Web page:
Serological and Molecular Detection of Bovine Brucellosis

Introduction :

Bovine brucellosis, also known as bovine brucella infection or bovine brucellosis, is a specific form of brucellosis that affects cattle and other bovine species. The disease is caused by the bacterium Brucella abortus, which primarily infects reproductive tissues in cattle. It can lead to significant economic losses in the livestock industry and poses a zoonotic risk, meaning it can be transmitted from animals to humans… Read more


Bovine Brucellosis diagnostic  : 

Rapid and precise diagnosis in natural field cases of bovine abortion caused by Brucella abortus warrants the use of the most sensitive and reliable diagnostic methods. In the present study, bacterial isolation, serology, gross, histopathology, immunohistochemistry and polymerase chain reaction technique(s) were applied. Sero-prevalence studies showed the rate of 28.86% positive cases using the competitive ELISA.

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Molecular Detection: Molecular methods focus on detecting the genetic material (DNA or RNA) of the Brucella bacteria. These methods are highly specific and sensitive, enabling early detection, even before antibodies develop. Common molecular techniques for bovine brucellosis include:

  • Polymerase Chain Reaction (PCR): PCR amplifies specific DNA sequences of Brucella, allowing for rapid and accurate detection. Different variations, like real-time PCR, multiplex PCR, and nested PCR, can be employed.
  • Loop-Mediated Isothermal Amplification (LAMP): LAMP is an isothermal amplification technique that rapidly generates a large amount of DNA. It’s particularly useful for field settings.
  • Quantitative PCR (qPCR): qPCR measures the amount of amplified DNA in real-time, providing a quantification of the pathogen present in the sample.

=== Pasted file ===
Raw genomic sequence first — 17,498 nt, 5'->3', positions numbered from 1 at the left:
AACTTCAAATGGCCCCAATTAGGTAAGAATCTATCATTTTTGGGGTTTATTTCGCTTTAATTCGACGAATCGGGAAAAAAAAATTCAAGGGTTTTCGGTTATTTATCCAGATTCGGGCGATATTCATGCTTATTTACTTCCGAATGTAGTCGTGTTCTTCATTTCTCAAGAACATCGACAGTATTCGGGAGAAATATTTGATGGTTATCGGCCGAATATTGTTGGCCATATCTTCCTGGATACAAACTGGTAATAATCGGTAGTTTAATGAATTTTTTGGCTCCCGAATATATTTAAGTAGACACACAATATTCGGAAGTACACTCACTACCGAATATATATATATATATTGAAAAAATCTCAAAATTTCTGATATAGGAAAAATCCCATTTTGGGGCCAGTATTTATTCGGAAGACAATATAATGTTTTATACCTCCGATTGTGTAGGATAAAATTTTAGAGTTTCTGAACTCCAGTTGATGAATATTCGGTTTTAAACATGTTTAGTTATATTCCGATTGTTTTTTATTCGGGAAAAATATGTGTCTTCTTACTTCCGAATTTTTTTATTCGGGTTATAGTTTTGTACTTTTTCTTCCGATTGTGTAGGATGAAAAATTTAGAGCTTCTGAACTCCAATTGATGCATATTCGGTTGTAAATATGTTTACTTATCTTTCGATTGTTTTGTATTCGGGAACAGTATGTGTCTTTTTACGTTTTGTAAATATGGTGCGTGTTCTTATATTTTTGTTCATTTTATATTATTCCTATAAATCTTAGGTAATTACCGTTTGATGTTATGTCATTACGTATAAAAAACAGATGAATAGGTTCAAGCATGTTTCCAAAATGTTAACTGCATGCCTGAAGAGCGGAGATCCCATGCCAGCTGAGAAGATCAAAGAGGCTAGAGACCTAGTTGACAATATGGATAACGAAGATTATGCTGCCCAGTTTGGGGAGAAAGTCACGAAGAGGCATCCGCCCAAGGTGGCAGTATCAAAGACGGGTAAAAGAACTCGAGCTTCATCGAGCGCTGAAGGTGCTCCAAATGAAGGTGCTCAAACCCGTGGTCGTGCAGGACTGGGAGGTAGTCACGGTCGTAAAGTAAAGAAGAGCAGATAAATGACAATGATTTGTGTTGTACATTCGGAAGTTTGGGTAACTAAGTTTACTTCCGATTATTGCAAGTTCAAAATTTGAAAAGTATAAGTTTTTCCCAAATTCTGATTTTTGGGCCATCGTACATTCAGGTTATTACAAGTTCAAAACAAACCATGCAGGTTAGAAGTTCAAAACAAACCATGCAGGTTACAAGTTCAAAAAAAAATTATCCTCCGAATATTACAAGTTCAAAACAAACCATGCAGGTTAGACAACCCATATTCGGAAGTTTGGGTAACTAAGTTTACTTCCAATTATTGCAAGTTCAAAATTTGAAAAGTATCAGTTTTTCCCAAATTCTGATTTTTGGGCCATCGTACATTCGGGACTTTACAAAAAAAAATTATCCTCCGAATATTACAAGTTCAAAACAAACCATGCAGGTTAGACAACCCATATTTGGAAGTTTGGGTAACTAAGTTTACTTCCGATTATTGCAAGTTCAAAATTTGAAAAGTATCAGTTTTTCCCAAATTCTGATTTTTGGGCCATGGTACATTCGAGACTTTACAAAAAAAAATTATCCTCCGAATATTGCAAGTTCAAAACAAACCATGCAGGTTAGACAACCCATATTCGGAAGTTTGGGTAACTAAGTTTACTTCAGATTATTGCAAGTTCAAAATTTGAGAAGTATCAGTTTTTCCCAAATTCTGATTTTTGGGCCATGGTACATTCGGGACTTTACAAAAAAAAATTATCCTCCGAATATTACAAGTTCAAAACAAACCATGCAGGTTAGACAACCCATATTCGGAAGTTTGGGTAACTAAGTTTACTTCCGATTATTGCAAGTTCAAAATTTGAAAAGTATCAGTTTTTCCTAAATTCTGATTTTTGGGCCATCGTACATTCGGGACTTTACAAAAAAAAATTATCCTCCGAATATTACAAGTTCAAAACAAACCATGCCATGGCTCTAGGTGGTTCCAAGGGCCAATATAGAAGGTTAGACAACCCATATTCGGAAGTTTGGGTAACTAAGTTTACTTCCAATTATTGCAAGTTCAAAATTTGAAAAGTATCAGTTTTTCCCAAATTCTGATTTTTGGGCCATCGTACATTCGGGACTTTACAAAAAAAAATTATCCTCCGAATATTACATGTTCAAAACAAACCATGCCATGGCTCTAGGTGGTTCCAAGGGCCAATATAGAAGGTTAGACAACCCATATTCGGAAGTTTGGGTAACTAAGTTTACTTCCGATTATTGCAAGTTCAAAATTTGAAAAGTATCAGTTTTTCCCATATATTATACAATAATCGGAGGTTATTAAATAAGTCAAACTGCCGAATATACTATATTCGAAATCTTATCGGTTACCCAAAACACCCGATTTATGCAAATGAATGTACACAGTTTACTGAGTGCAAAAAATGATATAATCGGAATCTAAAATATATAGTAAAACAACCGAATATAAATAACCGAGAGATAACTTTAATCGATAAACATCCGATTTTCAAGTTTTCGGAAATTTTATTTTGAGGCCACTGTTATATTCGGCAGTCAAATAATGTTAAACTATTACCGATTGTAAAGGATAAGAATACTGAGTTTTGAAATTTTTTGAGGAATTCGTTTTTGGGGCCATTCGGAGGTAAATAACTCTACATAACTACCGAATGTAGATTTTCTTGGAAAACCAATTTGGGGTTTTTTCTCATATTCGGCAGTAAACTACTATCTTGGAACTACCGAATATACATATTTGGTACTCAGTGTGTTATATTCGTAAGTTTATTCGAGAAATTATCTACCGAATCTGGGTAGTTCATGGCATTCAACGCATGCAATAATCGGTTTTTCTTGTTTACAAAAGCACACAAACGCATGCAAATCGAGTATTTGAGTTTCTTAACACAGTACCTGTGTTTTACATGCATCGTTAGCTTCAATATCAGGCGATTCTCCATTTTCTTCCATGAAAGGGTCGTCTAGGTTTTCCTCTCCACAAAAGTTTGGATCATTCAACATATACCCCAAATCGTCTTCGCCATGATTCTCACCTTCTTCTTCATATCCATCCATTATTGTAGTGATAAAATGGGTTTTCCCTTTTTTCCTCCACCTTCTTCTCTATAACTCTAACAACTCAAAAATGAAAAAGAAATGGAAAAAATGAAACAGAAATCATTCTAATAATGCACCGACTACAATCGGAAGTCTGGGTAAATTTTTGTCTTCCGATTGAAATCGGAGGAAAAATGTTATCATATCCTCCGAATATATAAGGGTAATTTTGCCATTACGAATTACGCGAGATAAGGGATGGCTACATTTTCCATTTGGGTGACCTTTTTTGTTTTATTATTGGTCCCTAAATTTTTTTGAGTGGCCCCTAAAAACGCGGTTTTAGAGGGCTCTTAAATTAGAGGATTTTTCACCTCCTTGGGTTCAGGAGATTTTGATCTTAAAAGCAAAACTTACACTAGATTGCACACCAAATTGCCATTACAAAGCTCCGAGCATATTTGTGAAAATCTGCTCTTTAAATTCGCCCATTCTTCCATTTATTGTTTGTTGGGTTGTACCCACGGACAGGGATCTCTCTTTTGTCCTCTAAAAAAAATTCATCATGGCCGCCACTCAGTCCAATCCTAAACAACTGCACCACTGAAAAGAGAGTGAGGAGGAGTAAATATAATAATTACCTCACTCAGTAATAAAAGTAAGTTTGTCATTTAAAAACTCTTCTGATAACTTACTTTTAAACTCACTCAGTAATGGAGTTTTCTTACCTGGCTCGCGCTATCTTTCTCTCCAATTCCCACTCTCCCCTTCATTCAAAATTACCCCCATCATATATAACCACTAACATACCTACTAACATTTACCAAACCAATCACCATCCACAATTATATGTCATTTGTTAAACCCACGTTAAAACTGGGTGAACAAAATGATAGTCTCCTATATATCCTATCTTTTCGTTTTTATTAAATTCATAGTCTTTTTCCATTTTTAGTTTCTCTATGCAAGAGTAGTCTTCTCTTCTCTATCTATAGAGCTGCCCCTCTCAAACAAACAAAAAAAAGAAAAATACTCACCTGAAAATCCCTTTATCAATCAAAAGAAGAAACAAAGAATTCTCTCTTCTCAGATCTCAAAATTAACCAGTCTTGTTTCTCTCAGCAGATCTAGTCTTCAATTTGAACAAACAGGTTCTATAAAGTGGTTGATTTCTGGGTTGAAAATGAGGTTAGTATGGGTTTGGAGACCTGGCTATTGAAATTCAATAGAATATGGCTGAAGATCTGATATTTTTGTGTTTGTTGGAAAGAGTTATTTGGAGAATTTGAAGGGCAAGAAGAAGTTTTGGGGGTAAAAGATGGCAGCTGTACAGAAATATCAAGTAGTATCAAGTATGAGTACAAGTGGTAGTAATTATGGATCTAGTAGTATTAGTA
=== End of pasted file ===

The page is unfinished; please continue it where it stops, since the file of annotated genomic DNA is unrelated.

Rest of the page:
• Reverse Transcription PCR (RT-PCR): RT-PCR is used to detect RNA, which is useful for identifying active infections or studying gene expression in Brucella.

Serological Detection: Serological methods involve the detection of specific antibodies produced by the host in response to the Brucella infection. These tests are valuable for identifying both current and past infections. Common serological tests for bovine brucellosis include:

  • Rose Bengal Test (RBT): This is a rapid and widely used screening test that detects antibodies in serum or milk. It involves mixing the test sample with a suspension of killed Brucella cells and observing for agglutination (clumping).
  • Complement Fixation Test (CFT): The CFT measures the ability of serum antibodies to fix complement in the presence of Brucella antigen. It is a confirmatory test used after a positive RBT result.
  • Serum Agglutination Test (SAT): Similar to RBT, SAT detects agglutination of Brucella cells with serum antibodies. It is used for confirmation and titration of antibodies.
  • Enzyme-Linked Immunosorbent Assay (ELISA): ELISA is a versatile and sensitive test that detects specific antibodies. Different variations, like indirect, competitive, or competitive ELISAs, can be used for serological diagnosis.
  • Fluorescence Polarization Assay (FPA): FPA measures changes in fluorescence polarization caused by antigen-antibody reactions. It’s an automated and efficient method.

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Detection of bovine brucellosis by Bovine Brucella Antibody ELISA Kit : 

AffiVET® Bovine Brucella Antibody ELISA Kit


480 Wells / Kit

AffiVET® Bovine Brucella Antibody ELISA Kit

Species: Ruminant

Disease or Pathogen: Brucellosis

Target: Antibody

Test Type: Elisa Kit





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